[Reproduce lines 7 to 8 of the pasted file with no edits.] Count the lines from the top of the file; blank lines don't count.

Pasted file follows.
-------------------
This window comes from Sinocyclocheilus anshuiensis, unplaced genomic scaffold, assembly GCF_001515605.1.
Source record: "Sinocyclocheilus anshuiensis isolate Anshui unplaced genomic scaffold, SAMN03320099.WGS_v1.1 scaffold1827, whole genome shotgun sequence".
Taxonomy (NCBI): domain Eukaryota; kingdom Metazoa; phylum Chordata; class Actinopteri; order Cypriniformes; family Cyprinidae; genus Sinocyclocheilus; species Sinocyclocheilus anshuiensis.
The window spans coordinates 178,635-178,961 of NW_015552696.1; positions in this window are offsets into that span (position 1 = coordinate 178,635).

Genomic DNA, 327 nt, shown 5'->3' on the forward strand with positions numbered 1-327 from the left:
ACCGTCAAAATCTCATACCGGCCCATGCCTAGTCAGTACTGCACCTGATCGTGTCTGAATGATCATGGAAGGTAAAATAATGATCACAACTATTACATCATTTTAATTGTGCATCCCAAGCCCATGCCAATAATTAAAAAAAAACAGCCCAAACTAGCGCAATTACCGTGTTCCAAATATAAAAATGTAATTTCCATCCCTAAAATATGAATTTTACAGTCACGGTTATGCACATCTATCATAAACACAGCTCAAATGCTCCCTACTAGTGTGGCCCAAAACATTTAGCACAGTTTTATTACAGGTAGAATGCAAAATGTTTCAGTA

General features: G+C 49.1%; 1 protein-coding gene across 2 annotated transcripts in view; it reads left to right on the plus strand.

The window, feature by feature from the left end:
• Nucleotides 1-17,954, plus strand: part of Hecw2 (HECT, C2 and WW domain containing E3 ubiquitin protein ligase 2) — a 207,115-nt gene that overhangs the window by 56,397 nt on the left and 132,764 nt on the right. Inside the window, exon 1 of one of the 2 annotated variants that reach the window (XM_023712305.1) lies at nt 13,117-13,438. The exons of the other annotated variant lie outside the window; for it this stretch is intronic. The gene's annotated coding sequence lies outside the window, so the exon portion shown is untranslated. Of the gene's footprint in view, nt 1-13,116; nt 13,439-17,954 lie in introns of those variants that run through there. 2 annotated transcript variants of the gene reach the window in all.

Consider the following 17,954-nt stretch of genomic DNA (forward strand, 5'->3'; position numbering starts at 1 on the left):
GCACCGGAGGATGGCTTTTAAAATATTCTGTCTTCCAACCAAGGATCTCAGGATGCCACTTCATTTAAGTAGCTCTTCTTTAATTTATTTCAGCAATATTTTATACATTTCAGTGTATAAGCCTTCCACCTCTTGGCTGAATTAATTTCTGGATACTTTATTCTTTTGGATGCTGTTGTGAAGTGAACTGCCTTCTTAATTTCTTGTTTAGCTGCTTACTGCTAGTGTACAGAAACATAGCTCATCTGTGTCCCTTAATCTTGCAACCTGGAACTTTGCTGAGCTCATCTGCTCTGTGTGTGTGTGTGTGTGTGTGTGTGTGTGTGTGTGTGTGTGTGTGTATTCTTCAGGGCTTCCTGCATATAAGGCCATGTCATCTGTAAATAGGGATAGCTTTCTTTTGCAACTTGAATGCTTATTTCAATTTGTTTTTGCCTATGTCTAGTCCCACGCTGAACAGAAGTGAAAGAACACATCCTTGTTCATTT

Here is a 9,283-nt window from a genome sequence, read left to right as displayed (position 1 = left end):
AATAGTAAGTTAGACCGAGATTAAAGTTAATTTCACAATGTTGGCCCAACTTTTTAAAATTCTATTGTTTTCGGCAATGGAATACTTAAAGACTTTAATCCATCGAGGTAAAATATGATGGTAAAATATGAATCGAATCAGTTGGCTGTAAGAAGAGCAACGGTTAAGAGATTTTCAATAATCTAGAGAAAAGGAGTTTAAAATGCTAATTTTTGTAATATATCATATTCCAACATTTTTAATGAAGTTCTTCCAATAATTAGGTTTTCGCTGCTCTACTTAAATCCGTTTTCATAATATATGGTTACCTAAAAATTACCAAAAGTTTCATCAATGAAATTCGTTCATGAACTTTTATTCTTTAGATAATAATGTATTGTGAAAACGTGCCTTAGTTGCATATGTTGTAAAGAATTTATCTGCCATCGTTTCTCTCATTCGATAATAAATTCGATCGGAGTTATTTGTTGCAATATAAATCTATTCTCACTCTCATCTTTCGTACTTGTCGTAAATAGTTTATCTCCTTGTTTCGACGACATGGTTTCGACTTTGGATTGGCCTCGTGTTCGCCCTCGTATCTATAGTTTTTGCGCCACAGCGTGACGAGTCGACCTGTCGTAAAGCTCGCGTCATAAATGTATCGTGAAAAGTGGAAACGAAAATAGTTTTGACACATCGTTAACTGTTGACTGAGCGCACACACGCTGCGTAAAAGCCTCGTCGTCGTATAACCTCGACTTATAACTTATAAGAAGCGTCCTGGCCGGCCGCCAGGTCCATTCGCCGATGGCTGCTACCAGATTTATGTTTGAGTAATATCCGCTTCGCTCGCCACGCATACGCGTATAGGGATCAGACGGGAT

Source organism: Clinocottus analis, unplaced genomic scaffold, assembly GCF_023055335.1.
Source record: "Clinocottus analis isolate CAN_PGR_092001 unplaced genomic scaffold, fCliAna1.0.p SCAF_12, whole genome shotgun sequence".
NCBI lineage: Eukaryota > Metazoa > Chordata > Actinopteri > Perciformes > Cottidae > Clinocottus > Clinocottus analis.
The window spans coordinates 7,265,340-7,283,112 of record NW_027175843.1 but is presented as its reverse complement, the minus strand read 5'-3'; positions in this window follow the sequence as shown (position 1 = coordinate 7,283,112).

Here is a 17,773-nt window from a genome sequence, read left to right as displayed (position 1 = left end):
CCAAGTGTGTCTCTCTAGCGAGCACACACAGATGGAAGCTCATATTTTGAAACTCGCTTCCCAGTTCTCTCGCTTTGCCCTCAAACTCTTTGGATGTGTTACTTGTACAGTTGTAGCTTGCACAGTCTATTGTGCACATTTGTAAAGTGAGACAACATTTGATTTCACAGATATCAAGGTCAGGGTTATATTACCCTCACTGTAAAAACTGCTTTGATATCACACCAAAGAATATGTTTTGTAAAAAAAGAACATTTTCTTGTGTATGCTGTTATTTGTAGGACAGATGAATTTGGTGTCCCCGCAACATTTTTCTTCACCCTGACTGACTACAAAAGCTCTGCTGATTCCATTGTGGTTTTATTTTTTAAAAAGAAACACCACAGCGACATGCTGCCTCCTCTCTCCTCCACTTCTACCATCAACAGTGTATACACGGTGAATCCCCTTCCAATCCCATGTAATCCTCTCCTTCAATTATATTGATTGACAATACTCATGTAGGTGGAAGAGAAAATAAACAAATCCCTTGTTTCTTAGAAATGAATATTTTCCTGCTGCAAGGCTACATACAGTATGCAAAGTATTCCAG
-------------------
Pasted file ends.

General features: G+C 49.1%; 1 protein-coding gene across 2 annotated transcripts in view; it reads left to right on the plus strand.

The window, feature by feature from the left end: